Canadian foreign policy : a qualitative analysis of labour mobility in Canada's multilateral, regional, and bilateral trade agreements
University of Lethbridge. Faculty of Arts and Science
Lethbridge, Alta : University of Lethbridge, Dept. of Political Science
Economic globalization is increasing the cooperation of states in the international marketplace. Labour mobility is a key area that has proven difficult to liberalize due to its complex nature and sovereign border controls. As a proponent of free trade Canada has sought to establish the rules of trade in multilateral agreements though more recently has turned to bilateral agreements. However, the proliferation of bilateral agreements is seen by economic scholars to frustrate the more efficient multilateral agreements. Comparing the technical language within various agreements reveals that a consistent trend to deepen Canada’s commitments in bilateral arrangements is not found. Rather, bilateral agreements have served to broaden trade globally. This finding suggests that bilateral trade agreements do not complicate the liberalization process to the extent proposed by multilateralists. In this light, bilateral agreements are considered to support Canada’s multilateral objectives by acting as building blocks and creating new trade partners.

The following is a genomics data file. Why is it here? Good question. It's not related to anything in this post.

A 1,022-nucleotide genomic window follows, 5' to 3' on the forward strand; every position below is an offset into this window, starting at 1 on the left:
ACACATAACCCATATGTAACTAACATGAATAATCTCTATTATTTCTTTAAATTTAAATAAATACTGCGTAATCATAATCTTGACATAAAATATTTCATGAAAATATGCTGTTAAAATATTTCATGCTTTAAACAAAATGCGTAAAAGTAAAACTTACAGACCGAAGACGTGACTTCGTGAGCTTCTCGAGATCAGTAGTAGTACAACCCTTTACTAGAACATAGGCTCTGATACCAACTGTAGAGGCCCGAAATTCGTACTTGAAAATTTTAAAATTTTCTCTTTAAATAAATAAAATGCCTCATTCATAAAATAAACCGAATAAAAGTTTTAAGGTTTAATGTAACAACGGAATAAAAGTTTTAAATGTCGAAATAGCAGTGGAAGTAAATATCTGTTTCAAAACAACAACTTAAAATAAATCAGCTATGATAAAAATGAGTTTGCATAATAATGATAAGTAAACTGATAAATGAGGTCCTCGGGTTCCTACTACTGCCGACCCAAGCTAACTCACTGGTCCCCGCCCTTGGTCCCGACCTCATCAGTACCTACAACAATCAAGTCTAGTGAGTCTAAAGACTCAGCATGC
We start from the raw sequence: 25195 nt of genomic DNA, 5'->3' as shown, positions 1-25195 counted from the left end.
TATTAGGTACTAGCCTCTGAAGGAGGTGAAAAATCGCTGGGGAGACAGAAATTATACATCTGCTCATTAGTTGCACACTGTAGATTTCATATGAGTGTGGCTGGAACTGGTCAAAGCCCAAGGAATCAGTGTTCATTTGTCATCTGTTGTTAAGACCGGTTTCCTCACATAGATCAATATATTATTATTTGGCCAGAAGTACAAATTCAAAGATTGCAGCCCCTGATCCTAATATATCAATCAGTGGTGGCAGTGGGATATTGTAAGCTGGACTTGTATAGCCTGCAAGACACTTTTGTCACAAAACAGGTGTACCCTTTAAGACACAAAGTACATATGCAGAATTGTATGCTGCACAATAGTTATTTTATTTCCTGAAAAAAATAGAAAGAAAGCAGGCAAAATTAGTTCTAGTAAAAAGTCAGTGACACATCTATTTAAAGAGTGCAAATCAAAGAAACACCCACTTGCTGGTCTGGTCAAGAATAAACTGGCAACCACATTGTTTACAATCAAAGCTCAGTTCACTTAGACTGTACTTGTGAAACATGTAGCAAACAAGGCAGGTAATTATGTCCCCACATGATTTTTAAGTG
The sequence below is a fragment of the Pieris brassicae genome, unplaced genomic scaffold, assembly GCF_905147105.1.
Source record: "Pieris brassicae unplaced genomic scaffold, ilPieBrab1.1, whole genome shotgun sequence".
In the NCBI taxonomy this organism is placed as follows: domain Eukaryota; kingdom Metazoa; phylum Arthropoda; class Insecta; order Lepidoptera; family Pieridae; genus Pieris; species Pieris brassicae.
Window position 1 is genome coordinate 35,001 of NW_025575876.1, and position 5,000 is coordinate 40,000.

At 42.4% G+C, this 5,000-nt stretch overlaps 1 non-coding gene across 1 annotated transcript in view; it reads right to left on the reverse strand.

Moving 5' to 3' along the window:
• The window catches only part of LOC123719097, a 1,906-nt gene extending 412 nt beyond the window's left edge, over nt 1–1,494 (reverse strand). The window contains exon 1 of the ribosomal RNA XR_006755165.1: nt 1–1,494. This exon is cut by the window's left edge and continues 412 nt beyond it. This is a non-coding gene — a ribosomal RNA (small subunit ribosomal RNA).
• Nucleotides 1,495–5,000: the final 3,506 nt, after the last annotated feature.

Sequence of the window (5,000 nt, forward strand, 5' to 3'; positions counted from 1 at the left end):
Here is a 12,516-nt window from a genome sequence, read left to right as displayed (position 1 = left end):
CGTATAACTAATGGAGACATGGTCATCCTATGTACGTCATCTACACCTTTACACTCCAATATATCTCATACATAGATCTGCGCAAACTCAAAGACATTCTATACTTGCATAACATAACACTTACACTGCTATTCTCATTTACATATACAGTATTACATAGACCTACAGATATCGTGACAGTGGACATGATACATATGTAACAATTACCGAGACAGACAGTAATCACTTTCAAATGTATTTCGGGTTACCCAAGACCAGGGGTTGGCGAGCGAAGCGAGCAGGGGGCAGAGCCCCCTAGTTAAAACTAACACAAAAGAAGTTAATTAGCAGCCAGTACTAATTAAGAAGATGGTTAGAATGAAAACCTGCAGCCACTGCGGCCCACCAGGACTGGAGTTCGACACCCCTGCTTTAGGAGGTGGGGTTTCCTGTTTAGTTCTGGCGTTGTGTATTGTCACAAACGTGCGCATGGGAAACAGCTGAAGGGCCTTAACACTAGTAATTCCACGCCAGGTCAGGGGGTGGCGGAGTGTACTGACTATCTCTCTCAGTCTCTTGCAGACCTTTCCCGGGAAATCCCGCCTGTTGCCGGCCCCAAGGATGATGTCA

international trade agreements , labour mobility , neoliberal anarchic economic order , open market principles , service sector , trade liberalization